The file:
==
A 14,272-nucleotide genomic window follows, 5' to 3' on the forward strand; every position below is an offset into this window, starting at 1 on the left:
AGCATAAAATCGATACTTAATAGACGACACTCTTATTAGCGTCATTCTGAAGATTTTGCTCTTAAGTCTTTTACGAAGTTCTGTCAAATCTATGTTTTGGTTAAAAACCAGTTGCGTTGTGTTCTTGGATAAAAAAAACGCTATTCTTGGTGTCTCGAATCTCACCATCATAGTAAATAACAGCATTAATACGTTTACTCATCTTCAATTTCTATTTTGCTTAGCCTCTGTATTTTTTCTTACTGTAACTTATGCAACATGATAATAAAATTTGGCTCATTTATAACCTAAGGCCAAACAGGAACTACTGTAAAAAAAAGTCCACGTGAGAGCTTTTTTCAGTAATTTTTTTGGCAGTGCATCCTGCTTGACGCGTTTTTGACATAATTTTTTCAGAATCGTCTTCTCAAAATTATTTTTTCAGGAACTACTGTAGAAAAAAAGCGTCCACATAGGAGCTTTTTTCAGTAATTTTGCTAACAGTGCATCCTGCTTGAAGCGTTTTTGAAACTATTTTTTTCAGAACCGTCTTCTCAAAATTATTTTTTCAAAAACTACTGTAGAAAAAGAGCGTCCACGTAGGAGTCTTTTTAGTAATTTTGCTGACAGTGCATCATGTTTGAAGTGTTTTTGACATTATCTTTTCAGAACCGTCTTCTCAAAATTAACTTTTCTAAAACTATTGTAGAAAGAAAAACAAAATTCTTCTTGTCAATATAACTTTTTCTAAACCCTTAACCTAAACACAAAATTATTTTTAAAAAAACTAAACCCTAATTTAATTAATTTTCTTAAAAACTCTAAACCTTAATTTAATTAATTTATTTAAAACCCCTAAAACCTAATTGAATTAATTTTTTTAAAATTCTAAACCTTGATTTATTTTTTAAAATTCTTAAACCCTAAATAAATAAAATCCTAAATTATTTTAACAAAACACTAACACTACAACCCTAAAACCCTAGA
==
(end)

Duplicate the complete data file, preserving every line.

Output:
A 14,272-nucleotide genomic window follows, 5' to 3' on the forward strand; every position below is an offset into this window, starting at 1 on the left:
AGCATAAAATCGATACTTAATAGACGACACTCTTATTAGCGTCATTCTGAAGATTTTGCTCTTAAGTCTTTTACGAAGTTCTGTCAAATCTATGTTTTGGTTAAAAACCAGTTGCGTTGTGTTCTTGGATAAAAAAAACGCTATTCTTGGTGTCTCGAATCTCACCATCATAGTAAATAACAGCATTAATACGTTTACTCATCTTCAATTTCTATTTTGCTTAGCCTCTGTATTTTTTCTTACTGTAACTTATGCAACATGATAATAAAATTTGGCTCATTTATAACCTAAGGCCAAACAGGAACTACTGTAAAAAAAAGTCCACGTGAGAGCTTTTTTCAGTAATTTTTTTGGCAGTGCATCCTGCTTGACGCGTTTTTGACATAATTTTTTCAGAATCGTCTTCTCAAAATTATTTTTTCAGGAACTACTGTAGAAAAAAAGCGTCCACATAGGAGCTTTTTTCAGTAATTTTGCTAACAGTGCATCCTGCTTGAAGCGTTTTTGAAACTATTTTTTTCAGAACCGTCTTCTCAAAATTATTTTTTCAAAAACTACTGTAGAAAAAGAGCGTCCACGTAGGAGTCTTTTTAGTAATTTTGCTGACAGTGCATCATGTTTGAAGTGTTTTTGACATTATCTTTTCAGAACCGTCTTCTCAAAATTAACTTTTCTAAAACTATTGTAGAAAGAAAAACAAAATTCTTCTTGTCAATATAACTTTTTCTAAACCCTTAACCTAAACACAAAATTATTTTTAAAAAAACTAAACCCTAATTTAATTAATTTTCTTAAAAACTCTAAACCTTAATTTAATTAATTTATTTAAAACCCCTAAAACCTAATTGAATTAATTTTTTTAAAATTCTAAACCTTGATTTATTTTTTAAAATTCTTAAACCCTAAATAAATAAAATCCTAAATTATTTTAACAAAACACTAACACTACAACCCTAAAACCCTAGA